Caribbean Chic: Turks and Caicos

By Barbara Ramsey Orr

The reality of Grace Bay, and my hotel, is far beyond expectations from the first impression. In the shared taxi van from the airport in Providenciales, the various passengers chat, sharing information about where they’re from, where they’re staying.  When the taxi drives up to my hotel, The Gansevoort, there’s a noticeable silence. Then, the six-year-old across from me says to her mother, “Is this our hotel?”

“No, dear.”

“Can we stay here, please?” 

“Maybe next time,” her mom sighs.

Talk about a first impression. The entrance to the Gansevoort Turks and Caicos is drop-dead spectacular. White steps lead up to an open-air lobby that flows through to the infinity pool, with its lounge pods and cool white curtains. Then, beyond that, is the beach and the turquoise waters of Grace Bay.

For check in, I’m settled on a white sofa with a clear view of the pool and ocean, complete with a frosty rum punch and chilled facecloth. I’m close enough to the pool to observe the bodies soaking up sun on loungers.

The Gansevoort Turks and Caicos is the sexy cousin to the three other properties in the collection, two in New York and one in Dominican Republic. The Turks and Caicos version, located on the northern shore of Providenciales, continues the reputation for clean contemporary style, with white décor, colourful art in the rooms and manicured gardens. The 7,000-square-foot infinity pool at the heart of the hotel may well be the most gorgeous in the Caribbean.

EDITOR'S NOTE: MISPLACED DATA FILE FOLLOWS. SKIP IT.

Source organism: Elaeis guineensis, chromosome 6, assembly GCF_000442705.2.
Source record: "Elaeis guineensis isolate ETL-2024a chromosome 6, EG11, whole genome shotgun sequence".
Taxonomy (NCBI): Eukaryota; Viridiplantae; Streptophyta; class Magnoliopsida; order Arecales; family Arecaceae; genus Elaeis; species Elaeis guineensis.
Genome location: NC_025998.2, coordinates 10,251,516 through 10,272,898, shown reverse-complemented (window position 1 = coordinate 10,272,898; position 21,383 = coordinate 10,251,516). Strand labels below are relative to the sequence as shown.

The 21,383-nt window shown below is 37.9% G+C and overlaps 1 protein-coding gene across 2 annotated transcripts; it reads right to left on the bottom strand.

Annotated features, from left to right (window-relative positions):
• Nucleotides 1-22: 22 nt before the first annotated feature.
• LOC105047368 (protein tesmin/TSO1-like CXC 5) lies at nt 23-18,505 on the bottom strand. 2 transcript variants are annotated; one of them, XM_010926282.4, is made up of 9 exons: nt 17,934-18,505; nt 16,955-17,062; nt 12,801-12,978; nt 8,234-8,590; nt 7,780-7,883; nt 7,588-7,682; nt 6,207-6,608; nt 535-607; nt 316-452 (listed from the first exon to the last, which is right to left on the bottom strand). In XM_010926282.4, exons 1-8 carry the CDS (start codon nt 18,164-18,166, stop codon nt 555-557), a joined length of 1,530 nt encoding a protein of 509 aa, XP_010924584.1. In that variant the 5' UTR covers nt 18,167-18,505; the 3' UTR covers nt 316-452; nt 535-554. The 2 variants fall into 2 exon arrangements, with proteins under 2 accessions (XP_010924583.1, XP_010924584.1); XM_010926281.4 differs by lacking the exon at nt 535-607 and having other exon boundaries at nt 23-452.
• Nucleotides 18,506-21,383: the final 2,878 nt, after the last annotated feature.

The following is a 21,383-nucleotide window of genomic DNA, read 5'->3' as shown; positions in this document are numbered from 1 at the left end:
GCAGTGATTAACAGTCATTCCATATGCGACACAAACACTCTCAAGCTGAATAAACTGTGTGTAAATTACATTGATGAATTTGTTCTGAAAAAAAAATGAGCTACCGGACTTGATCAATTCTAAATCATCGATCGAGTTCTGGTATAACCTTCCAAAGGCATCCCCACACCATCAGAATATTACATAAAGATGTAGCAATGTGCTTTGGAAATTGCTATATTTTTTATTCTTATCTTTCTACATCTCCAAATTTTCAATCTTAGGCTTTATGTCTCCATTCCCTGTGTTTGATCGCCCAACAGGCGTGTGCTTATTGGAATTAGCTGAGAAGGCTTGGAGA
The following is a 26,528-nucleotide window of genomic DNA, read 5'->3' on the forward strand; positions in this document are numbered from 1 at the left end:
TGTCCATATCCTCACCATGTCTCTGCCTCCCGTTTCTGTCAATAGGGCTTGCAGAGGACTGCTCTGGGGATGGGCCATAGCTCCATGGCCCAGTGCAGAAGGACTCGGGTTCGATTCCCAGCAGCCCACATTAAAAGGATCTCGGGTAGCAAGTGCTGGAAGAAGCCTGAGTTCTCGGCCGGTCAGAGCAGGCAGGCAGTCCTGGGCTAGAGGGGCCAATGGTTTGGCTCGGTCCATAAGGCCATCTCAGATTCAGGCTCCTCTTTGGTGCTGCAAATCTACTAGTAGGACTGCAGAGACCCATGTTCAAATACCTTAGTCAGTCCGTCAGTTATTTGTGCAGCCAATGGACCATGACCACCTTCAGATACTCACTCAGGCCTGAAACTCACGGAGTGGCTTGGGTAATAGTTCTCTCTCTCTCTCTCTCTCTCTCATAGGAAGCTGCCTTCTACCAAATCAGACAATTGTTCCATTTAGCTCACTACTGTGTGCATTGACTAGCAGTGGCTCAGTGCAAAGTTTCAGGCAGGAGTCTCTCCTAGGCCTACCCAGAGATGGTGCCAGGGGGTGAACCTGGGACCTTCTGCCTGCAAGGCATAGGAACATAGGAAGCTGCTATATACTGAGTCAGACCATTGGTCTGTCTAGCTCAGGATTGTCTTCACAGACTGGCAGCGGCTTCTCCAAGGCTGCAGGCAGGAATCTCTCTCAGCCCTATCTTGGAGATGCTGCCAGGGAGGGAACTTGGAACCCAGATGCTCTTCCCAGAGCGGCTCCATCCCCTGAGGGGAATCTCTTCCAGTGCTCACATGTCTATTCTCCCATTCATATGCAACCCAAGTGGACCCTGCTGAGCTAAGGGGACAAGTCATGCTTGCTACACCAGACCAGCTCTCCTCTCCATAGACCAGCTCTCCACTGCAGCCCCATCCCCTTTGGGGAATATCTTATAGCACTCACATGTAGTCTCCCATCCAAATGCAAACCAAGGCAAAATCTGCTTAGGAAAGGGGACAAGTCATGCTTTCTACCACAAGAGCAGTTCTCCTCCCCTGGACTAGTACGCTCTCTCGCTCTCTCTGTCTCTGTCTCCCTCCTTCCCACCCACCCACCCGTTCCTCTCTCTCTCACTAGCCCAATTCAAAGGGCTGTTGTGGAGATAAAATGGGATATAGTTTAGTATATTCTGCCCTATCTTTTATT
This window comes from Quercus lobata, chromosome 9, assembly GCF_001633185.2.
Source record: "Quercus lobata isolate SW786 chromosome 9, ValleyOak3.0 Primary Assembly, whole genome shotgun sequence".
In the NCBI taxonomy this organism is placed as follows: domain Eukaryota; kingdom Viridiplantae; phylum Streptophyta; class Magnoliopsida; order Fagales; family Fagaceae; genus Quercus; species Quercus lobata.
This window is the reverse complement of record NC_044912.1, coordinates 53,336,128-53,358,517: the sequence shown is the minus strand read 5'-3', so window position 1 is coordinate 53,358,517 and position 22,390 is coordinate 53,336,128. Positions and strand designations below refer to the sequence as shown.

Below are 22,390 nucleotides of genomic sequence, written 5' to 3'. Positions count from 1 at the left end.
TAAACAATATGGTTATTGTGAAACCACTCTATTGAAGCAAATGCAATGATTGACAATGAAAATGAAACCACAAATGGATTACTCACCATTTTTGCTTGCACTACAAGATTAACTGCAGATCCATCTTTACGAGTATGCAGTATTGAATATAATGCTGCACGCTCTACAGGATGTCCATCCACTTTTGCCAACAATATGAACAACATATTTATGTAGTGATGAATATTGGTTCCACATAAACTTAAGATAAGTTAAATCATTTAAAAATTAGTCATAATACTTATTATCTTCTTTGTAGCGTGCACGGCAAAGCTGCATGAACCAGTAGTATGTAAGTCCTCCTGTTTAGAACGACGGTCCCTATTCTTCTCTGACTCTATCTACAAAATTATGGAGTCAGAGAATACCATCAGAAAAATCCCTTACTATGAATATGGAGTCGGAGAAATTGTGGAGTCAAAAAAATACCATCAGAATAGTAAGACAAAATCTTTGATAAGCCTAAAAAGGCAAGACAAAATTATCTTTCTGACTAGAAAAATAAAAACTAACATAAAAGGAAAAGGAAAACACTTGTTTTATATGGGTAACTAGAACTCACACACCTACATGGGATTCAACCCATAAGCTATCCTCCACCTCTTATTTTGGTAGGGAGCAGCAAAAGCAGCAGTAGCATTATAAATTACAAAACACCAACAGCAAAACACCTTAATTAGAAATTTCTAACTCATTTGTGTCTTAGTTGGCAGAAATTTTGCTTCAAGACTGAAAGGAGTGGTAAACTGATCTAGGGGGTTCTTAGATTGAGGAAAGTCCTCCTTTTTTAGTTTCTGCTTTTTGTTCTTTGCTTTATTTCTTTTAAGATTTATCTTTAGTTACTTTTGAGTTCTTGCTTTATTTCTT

There are 91 guest rooms, including 32 suites and four penthouses. My suite has a full kitchen, a massive bath and a perfect view of Grace Bay from the terrace.

The hotel makes an unforgettable first impression, but the islands themselves are equally impressive. The Turks and Caicos Islands is a British Overseas Territory, made up of more than 40 small islands. The two largest island groups are the islands of Grand Turk to the east and Caicos to the west.  The islands are located southeast of Miami, Florida, south of the Bahamas and east of Cuba. The majority of tourism development is on the island of Grand Turk, where many cruise boats stop at the large cruise port, and on Providenciales, the most developed of the islands.  

I am staying on Providenciales, or ‘Provo’ for short, in the gentle curve of Grace Bay, the area of the islands where most of the resorts and tourism facilities are located. From the beach in front of the Gansevoort, I can walk for miles in either direction, along a sugar sand beach, beside crystal clear water. It comes as no surprise that the 12-mile Grace Bay beach was named the best beach in the world in 2018 by TripAdvisor, and figures on many ‘best beach’ lists every year. 

On my first afternoon, I enjoy a long sea kayaking trek along the coast. It’s an easy paddle and a good way to view the range of small hotels, resorts and restaurants that line the popular beach. A rare and quick storm blows in that quickly turns the sky and water into a dozen different shades of blue, green and grey. The rain is warm, the winds gentle, and the sun is back in under 10 minutes.  

A day-long excursion on the Island Dream, a catamaran run by Caicos Dream Tours, takes me out to the Leeward Reef and the Caicos Bank for some good snorkelling, with exotic fish and a variety of coral formations. The crew shows us how to get conch meat out of the shell, and then prepares a lunch of conch salad and fresh grilled fish on the boat. Later we push on to Half Moon Bay, where we discover a colony of iguanas, take a short hike, and then swim again in the clear water.